They’re supposed to be made of tougher stuff than the rest of us.
They’re the ones that rush headlong into burning buildings, face down masked villains, bring the dying back to life.
But emergency responders, be they firefighters, police officers or emergency medical service personnel, aren’t immune to the stresses wrought by their jobs. When the trauma is too much for them to bear, who helps the helpers?
“Over the years, you build up the tough skin, if you’ve been doing it long enough,” said Cicero Fire Department Chief Jon Barrett. “But there are still cases that bother you.”
For Barrett, that case is a 2009 car accident that claimed the life of a small boy and injured another.
“We responded to a call at Whiting and South Bay where a mom got into a crash with her kids in the car, and it came out after that she was under the influence of cocaine,” Barrett recalled. “That one, out of all the calls I’ve been on, and a lot of them have been serious, that was the hardest. The little boy was 6, and at the time my daughter was about the same age. She’s 12 now. I was one of the first on the scene — I was one of the assistant chiefs at the time — and we just did a scoop-and-go. We knew the seriousness of the injuries and we just had to get him to the ER. We rode up to the hospital after and that’s when they pronounced [him dead].”
Barrett said all calls involving kids are particularly trying.
“It’s hardest with children. I think that’s true for all responders with kids, in my experience,” said Barrett, a 20-year CFD veteran who had previously worked at Rural/Metro Ambulance Service. “The kids are always the hardest, whether it’s a 2-year-old or an 8-year-old. Anyone under 20, I think. It’s a little different if it’s a 90-year-old or a 70-year-old who’s lived his life to the fullest.”
Something like the accident Barrett described would be classified as a critical incident, according to Marley Barduhn, clinical director for critical incident stress management for Rural/Metro.
“A critical incident is something that’s out of the ordinary for an [emergency responder], something that maybe involves the death of a child. It can involve someone who is known to the provider, a family member or a friend. It can be a mass casualty incident, a disaster situation or a multi-car pileup,” Barduhn said. “A critical incident is something above and beyond the normal set of calls people generally go on.”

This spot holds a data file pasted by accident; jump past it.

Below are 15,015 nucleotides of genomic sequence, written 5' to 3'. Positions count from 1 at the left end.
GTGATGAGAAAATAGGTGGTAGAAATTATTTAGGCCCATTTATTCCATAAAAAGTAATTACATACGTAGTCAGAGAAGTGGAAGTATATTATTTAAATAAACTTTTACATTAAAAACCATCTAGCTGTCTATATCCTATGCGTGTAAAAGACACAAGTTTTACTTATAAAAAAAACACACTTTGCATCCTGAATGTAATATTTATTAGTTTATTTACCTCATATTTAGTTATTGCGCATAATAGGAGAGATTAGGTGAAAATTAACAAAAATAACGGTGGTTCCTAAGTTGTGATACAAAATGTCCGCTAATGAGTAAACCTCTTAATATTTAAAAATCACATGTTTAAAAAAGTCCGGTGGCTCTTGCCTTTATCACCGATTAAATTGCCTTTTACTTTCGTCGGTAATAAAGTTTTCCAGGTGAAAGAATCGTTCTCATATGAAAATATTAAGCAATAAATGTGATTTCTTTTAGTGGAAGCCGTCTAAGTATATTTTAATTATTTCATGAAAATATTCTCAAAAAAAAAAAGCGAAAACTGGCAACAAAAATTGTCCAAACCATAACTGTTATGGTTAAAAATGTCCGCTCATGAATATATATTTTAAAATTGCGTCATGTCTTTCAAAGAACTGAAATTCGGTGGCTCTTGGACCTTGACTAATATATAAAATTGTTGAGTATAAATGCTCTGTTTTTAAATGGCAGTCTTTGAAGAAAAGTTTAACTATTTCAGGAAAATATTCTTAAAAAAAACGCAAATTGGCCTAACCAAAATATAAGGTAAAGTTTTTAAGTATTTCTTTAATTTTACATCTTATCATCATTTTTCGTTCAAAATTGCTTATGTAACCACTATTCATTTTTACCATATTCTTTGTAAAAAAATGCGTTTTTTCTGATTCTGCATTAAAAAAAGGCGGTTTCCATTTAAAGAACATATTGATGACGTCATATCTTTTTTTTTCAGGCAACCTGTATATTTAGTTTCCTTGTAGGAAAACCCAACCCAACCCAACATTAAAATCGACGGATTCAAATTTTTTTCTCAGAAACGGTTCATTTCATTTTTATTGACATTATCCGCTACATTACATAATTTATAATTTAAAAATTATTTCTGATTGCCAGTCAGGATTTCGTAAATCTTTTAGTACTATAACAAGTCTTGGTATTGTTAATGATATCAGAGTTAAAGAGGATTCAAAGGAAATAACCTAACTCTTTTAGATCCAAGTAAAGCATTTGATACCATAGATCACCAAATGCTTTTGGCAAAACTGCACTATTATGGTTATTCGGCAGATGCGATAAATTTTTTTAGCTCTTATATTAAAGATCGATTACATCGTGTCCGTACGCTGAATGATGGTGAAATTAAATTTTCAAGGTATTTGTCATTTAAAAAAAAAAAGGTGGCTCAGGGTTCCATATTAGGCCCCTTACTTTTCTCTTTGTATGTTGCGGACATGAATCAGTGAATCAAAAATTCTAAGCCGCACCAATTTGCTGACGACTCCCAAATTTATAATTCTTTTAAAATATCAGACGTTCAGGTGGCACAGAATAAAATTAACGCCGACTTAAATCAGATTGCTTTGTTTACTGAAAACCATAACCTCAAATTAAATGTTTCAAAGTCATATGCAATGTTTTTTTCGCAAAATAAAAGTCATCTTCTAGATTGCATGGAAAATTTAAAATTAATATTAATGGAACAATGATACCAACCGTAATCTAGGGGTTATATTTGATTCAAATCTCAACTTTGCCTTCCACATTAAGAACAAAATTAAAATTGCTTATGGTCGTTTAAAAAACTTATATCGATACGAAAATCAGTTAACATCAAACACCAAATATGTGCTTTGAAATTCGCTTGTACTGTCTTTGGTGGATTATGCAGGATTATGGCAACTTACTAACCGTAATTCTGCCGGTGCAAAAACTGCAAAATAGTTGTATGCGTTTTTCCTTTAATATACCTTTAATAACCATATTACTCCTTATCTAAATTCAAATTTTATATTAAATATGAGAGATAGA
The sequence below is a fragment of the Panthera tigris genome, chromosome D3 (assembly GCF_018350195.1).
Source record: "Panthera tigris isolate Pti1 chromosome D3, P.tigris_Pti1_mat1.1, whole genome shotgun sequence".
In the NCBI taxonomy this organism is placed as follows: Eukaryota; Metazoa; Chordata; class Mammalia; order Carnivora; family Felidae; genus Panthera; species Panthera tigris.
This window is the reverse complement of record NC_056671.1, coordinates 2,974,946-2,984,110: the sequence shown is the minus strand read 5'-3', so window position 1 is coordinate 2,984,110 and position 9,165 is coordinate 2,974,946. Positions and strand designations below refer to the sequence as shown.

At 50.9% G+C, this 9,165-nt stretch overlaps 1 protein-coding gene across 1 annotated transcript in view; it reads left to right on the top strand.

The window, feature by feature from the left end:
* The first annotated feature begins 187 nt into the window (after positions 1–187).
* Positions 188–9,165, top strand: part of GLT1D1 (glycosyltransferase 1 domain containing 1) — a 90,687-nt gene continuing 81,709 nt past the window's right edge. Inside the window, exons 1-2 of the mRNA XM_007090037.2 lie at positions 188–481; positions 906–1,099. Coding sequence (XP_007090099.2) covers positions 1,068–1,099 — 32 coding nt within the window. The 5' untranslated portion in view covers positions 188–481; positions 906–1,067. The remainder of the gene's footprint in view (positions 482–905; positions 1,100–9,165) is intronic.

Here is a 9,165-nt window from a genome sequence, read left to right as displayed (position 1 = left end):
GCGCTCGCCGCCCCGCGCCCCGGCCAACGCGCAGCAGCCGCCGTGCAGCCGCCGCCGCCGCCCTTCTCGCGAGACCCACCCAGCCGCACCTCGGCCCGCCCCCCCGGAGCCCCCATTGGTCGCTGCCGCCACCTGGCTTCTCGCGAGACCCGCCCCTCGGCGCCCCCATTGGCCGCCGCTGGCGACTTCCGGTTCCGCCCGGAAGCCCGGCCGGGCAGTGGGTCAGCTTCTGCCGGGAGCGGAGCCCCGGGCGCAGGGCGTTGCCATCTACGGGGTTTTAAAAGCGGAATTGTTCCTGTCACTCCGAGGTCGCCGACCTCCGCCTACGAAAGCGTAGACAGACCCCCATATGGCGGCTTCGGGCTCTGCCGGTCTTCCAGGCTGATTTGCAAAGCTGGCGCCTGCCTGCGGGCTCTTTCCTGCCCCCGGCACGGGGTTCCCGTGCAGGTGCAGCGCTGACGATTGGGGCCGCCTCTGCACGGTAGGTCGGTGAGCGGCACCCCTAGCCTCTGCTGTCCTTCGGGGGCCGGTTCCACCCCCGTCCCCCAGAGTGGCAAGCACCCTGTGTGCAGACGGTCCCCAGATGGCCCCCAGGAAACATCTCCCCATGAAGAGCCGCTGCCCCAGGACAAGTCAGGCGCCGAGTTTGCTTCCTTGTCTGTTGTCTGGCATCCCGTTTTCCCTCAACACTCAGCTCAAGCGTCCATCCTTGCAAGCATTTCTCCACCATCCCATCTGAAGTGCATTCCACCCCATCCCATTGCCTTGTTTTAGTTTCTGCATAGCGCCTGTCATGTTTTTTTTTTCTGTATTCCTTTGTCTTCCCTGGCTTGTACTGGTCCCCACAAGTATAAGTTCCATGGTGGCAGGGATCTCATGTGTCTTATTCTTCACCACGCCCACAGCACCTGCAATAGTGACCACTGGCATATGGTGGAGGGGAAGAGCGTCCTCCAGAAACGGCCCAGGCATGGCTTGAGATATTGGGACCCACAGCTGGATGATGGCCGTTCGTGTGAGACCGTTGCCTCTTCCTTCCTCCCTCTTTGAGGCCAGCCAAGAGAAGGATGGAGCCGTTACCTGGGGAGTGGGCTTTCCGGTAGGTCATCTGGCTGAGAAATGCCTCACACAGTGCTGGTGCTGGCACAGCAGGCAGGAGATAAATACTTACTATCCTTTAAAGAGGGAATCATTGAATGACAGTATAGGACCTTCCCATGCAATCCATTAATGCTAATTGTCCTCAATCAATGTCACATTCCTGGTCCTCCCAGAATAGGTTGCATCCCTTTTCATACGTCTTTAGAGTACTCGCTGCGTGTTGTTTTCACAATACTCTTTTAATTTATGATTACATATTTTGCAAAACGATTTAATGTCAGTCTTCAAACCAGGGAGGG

Both Rural/Metro and Onondaga County have a critical incident stress debriefing (CISD) management team, which includes trained professionals who work with emergency responders after a particularly bad call or event to manage stress. Onondaga County’s program is headed up by the Emergency Management Office.The team utilizes a three-part process involving defusing, debriefing and follow-up. Defusing, which happens immediately after the incident, is designed to bring together those directly involved in the incident and assure them that their feelings are normal, to alert them to any symptoms to watch for over the coming days and to offer them support and address immediate needs. The debriefing is done within 72 hours and gives the individual or group the opportunity to talk about their experience, how it has affected them, brainstorm coping mechanisms, identify individuals at risk, and inform the individual or group about services available to them in their community. Follow-up is done in the following days and weeks to see how the individuals involved are dealing with the incident.
“We’re very fortunate to have the county crisis management team here,” Barrett said. “Some counties don’t have a team in place. We’re fortunate to be the frontrunners with that program.”